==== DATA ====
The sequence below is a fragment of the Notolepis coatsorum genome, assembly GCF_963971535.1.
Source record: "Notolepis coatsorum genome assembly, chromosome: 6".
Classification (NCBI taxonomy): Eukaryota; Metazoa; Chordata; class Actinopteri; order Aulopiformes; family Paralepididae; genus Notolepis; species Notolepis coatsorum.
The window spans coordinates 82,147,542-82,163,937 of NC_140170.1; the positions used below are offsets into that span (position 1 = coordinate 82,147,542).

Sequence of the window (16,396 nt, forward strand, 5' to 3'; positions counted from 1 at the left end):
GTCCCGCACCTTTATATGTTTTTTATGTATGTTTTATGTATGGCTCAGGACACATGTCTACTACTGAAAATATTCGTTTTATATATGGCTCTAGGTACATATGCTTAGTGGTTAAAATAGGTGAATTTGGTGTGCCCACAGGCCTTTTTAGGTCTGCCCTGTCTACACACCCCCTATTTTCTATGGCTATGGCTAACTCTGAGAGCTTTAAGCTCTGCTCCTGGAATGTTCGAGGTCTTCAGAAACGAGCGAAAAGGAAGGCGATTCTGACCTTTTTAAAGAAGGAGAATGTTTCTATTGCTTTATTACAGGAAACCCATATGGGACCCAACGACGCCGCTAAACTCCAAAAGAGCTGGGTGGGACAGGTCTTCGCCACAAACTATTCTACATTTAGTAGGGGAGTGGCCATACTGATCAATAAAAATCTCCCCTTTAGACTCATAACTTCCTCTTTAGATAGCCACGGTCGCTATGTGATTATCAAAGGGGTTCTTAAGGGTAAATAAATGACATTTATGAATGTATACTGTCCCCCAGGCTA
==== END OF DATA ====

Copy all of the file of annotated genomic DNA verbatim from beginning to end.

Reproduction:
The sequence below is a fragment of the Notolepis coatsorum genome, assembly GCF_963971535.1.
Source record: "Notolepis coatsorum genome assembly, chromosome: 6".
Classification (NCBI taxonomy): Eukaryota; Metazoa; Chordata; class Actinopteri; order Aulopiformes; family Paralepididae; genus Notolepis; species Notolepis coatsorum.
The window spans coordinates 82,147,542-82,163,937 of NC_140170.1; the positions used below are offsets into that span (position 1 = coordinate 82,147,542).

Sequence of the window (16,396 nt, forward strand, 5' to 3'; positions counted from 1 at the left end):
GTCCCGCACCTTTATATGTTTTTTATGTATGTTTTATGTATGGCTCAGGACACATGTCTACTACTGAAAATATTCGTTTTATATATGGCTCTAGGTACATATGCTTAGTGGTTAAAATAGGTGAATTTGGTGTGCCCACAGGCCTTTTTAGGTCTGCCCTGTCTACACACCCCCTATTTTCTATGGCTATGGCTAACTCTGAGAGCTTTAAGCTCTGCTCCTGGAATGTTCGAGGTCTTCAGAAACGAGCGAAAAGGAAGGCGATTCTGACCTTTTTAAAGAAGGAGAATGTTTCTATTGCTTTATTACAGGAAACCCATATGGGACCCAACGACGCCGCTAAACTCCAAAAGAGCTGGGTGGGACAGGTCTTCGCCACAAACTATTCTACATTTAGTAGGGGAGTGGCCATACTGATCAATAAAAATCTCCCCTTTAGACTCATAACTTCCTCTTTAGATAGCCACGGTCGCTATGTGATTATCAAAGGGGTTCTTAAGGGTAAATAAATGACATTTATGAATGTATACTGTCCCCCAGGCTA